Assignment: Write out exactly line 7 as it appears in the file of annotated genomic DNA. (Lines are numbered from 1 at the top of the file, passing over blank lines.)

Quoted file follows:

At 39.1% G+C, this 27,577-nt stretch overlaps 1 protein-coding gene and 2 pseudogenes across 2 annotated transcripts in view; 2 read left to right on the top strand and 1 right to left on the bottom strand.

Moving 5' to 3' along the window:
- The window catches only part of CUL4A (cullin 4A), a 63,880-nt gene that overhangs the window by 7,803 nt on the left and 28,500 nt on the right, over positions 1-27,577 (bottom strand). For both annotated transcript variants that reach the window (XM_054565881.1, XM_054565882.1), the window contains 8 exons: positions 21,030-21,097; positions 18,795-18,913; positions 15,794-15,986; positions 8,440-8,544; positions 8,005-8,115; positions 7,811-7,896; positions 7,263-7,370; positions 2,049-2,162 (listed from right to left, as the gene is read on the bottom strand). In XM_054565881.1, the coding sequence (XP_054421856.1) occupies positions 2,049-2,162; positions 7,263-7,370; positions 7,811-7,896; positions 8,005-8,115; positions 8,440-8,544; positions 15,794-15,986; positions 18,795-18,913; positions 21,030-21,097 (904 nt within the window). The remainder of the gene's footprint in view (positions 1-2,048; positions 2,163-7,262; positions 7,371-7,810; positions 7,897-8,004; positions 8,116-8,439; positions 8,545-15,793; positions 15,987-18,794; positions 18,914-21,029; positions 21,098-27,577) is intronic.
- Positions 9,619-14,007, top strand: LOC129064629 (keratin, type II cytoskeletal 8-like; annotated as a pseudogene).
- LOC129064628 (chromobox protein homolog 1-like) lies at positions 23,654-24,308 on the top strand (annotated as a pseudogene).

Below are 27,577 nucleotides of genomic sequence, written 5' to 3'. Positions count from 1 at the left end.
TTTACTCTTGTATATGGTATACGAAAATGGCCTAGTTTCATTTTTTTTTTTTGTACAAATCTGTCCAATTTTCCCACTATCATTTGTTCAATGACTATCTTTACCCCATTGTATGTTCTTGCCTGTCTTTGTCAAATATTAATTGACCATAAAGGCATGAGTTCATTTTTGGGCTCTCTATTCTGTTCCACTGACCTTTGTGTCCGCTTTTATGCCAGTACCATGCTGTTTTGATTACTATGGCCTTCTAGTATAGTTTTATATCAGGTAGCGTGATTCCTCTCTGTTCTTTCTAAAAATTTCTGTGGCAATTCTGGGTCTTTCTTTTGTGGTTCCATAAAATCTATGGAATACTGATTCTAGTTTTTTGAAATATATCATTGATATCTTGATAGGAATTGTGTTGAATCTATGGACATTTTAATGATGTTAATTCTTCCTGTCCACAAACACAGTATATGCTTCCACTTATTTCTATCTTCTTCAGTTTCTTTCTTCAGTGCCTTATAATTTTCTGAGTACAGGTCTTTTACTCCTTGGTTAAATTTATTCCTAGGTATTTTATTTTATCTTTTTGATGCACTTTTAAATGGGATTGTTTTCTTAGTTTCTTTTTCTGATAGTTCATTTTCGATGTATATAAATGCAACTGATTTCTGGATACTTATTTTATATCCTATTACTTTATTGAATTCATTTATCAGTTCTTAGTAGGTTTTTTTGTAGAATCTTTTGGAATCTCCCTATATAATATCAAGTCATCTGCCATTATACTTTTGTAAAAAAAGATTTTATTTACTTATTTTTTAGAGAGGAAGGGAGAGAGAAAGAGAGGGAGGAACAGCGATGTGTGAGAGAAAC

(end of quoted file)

TTTACTCTTGTATATGGTATACGAAAATGGCCTAGTTTCATTTTTTTTTTTTGTACAAATCTGTCCAATTTTCCCACTATCATTTGTTCAATGACTATCTTTACCCCATTGTATGTTCTTGCCTGTCTTTGTCAAATATTAATTGACCATAAAGGCATGAGTTCATTTTTGGGCTCTCTATTCTGTTCCACTGACCTTTGTGTCCGCTTTTATGCCAGTACCATGCTGTTTTGATTACTATGGCCTTCTAGTATAGTTTTATATCAGGTAGCGTGATTCCTCTCTGTTCTTTCTAAAAATTTCTGTGGCAATTCTGGGTCTTTCTTTTGTGGTTCCATAAAATCTATGGAATACTGATTCTAGTTTTTTGAAATATATCATTGATATCTTGATAGGAATTGTGTTGAATCTATGGACATTTTAATGATGTTAATTCTTCCTGTCCACAAACACAGTATATGCTTCCACTTATTTCTATCTTCTTCAGTTTCTTTCTTCAGTGCCTTATAATTTTCTGAGTACAGGTCTTTTACTCCTTGGTTAAATTTATTCCTAGGTATTTTATTTTATCTTTTTGATGCACTTTTAAATGGGATTGTTTTCTTAGTTTCTTTTTCTGATAGTTCATTTTCGATGTATATAAATGCAACTGATTTCTGGATACTTATTTTATATCCTATTACTTTATTGAATTCATTTATCAGTTCTTAGTAGGTTTTTTTGTAGAATCTTTTGGAATCTCCCTATATAATATCAAGTCATCTGCCATTATACTTTTGTAAAAAAAGATTTTATTTACTTATTTTTTAGAGAGGAAGGGAGAGAGAAAGAGAGGGAGGAACAGCGATGTGTGAGAGAAAC